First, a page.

Assessment of the frequency of allelic imbalance in human tissue using a multiplex polymerase chain reaction system

Christopher M. Heaphy, William C. Hines, Kimberly S. Butler, Christina M. Haaland, Glenroy Heywood, Edgar G. Fischer, Marco Bisoffi, Jeffrey K. Griffith

Research output: Contribution to journalArticlepeer-review

Abstract

Genomic instability can generate chromosome breakage and fusion randomly throughout the genome, frequently resulting in allelic imbalance, a deviation from the normal 1:1 ratio of maternal and paternal alleles. Allelic imbalance reflects the karyotypic complexity of the cancer genome. Therefore, it is reasonable to speculate that tissues with more sites of allelic imbalance have a greater likelihood of having disruption of any of the numerous critical genes that cause a cancerous phenotype and thus may have diagnostic or prognostic significance. For this reason, it is desirable to develop a robust method to assess the frequency of allelic imbalance in any tissue. To address this need, we designed an economical and high-throughput method, based on the Applied Biosystems AmpFlSTR Identifiler multiplex polymerase chain reaction system, to evaluate allelic imbalance at 16 unlinked, microsatellite loci located throughout the genome. This method provides a quantitative comparison of the extent of allelic imbalance between samples that can be applied to a variety of frozen and archival tissues. The method does not require matched normal tissue, requires little DNA (the equivalent of ∼ 150 cells) and uses commercially available reagents, instrumentation, and analysis software. Greater than 99% of tissue specimens with ≥2 unbalanced loci were cancerous.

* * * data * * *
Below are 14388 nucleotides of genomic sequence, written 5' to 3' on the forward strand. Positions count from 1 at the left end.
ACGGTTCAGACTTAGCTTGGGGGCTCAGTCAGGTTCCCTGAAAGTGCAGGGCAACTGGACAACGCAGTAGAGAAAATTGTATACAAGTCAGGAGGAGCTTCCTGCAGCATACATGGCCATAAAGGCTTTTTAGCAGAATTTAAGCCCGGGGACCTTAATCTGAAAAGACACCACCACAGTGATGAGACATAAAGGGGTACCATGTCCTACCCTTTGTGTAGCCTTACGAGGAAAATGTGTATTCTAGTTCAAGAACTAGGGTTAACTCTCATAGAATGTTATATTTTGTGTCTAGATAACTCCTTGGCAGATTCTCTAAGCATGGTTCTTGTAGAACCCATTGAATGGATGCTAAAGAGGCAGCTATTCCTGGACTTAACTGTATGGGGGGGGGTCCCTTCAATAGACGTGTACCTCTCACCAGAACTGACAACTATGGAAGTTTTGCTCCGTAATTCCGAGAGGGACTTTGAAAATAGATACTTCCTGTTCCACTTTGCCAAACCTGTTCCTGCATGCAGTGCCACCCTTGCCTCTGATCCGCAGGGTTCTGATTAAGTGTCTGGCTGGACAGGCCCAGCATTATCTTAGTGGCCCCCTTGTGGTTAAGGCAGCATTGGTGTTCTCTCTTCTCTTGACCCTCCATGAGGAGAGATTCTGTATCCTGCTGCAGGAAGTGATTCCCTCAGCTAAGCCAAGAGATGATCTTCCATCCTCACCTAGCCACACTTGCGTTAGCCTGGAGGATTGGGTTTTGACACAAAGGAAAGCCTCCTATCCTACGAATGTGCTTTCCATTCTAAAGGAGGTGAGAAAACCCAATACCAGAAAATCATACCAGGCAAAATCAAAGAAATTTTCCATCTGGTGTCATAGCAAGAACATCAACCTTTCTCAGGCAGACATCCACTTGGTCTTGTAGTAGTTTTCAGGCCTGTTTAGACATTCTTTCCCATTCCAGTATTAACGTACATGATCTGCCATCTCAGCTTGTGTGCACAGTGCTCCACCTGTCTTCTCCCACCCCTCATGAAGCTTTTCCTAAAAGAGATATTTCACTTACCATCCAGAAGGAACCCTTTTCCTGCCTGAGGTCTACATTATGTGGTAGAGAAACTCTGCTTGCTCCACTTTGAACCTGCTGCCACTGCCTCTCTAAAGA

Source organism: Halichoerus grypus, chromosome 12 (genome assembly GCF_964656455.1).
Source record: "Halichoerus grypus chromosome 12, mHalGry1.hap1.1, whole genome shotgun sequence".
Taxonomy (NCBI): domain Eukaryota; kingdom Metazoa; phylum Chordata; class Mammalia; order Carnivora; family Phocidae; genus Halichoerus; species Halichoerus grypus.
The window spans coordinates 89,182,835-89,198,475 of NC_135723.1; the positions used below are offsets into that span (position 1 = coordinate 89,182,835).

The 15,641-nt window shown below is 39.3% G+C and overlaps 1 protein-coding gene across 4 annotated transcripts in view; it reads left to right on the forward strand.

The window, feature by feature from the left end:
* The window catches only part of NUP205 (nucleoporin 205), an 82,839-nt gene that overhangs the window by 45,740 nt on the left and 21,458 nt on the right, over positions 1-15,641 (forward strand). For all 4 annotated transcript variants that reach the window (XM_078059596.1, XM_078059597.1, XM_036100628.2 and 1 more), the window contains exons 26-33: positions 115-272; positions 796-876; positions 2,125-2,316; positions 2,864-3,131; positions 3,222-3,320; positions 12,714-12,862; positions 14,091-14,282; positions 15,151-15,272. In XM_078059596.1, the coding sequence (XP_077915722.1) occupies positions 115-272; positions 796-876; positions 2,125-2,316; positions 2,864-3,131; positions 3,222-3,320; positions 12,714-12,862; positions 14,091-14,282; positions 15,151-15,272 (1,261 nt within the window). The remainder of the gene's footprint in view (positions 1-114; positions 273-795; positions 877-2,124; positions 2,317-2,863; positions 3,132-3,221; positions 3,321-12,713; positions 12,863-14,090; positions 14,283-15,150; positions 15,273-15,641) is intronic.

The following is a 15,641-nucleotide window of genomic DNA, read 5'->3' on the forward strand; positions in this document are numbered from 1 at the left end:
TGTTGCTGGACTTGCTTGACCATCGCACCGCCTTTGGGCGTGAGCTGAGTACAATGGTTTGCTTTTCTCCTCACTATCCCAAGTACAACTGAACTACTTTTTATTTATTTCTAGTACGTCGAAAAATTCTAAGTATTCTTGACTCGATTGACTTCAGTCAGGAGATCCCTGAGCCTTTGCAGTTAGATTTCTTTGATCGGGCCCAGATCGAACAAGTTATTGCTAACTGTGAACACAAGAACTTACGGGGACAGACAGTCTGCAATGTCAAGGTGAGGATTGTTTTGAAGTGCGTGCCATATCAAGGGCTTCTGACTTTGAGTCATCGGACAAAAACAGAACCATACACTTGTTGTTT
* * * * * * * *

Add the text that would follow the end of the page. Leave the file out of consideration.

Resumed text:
Original languageEnglish (US)
Pages (from-to)266-271
Number of pages6
JournalJournal of Molecular Diagnostics
Volume9
Issue number2
DOIs
StatePublished - Apr 2007

ASJC Scopus subject areas

  • Pathology and Forensic Medicine
  • Molecular Medicine

Fingerprint Dive into the research topics of 'Assessment of the frequency of allelic imbalance in human tissue using a multiplex polymerase chain reaction system'. Together they form a unique fingerprint.

Cite this